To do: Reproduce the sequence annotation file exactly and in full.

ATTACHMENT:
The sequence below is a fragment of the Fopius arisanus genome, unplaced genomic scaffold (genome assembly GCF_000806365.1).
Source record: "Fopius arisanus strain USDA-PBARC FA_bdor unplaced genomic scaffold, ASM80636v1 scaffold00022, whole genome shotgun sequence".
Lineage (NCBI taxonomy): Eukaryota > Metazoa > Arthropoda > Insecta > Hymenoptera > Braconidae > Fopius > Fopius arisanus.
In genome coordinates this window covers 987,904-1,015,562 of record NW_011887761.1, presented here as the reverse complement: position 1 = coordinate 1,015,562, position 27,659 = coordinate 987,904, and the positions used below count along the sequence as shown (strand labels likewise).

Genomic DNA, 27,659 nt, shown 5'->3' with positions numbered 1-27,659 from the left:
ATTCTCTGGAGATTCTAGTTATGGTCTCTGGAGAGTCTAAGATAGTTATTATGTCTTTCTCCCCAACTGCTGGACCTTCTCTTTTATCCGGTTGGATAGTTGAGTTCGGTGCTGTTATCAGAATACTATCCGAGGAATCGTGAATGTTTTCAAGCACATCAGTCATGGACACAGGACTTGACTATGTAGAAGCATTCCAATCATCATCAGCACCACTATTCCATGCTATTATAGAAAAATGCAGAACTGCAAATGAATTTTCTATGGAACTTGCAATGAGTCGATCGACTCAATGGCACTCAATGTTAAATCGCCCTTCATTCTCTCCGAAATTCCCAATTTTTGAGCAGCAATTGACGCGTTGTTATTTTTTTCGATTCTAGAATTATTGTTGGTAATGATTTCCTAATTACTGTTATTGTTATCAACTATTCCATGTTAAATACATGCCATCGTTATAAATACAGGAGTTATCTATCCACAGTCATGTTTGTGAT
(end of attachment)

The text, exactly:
The sequence below is a fragment of the Fopius arisanus genome, unplaced genomic scaffold (genome assembly GCF_000806365.1).
Source record: "Fopius arisanus strain USDA-PBARC FA_bdor unplaced genomic scaffold, ASM80636v1 scaffold00022, whole genome shotgun sequence".
Lineage (NCBI taxonomy): Eukaryota > Metazoa > Arthropoda > Insecta > Hymenoptera > Braconidae > Fopius > Fopius arisanus.
In genome coordinates this window covers 987,904-1,015,562 of record NW_011887761.1, presented here as the reverse complement: position 1 = coordinate 1,015,562, position 27,659 = coordinate 987,904, and the positions used below count along the sequence as shown (strand labels likewise).

Genomic DNA, 27,659 nt, shown 5'->3' with positions numbered 1-27,659 from the left:
ATTCTCTGGAGATTCTAGTTATGGTCTCTGGAGAGTCTAAGATAGTTATTATGTCTTTCTCCCCAACTGCTGGACCTTCTCTTTTATCCGGTTGGATAGTTGAGTTCGGTGCTGTTATCAGAATACTATCCGAGGAATCGTGAATGTTTTCAAGCACATCAGTCATGGACACAGGACTTGACTATGTAGAAGCATTCCAATCATCATCAGCACCACTATTCCATGCTATTATAGAAAAATGCAGAACTGCAAATGAATTTTCTATGGAACTTGCAATGAGTCGATCGACTCAATGGCACTCAATGTTAAATCGCCCTTCATTCTCTCCGAAATTCCCAATTTTTGAGCAGCAATTGACGCGTTGTTATTTTTTTCGATTCTAGAATTATTGTTGGTAATGATTTCCTAATTACTGTTATTGTTATCAACTATTCCATGTTAAATACATGCCATCGTTATAAATACAGGAGTTATCTATCCACAGTCATGTTTGTGAT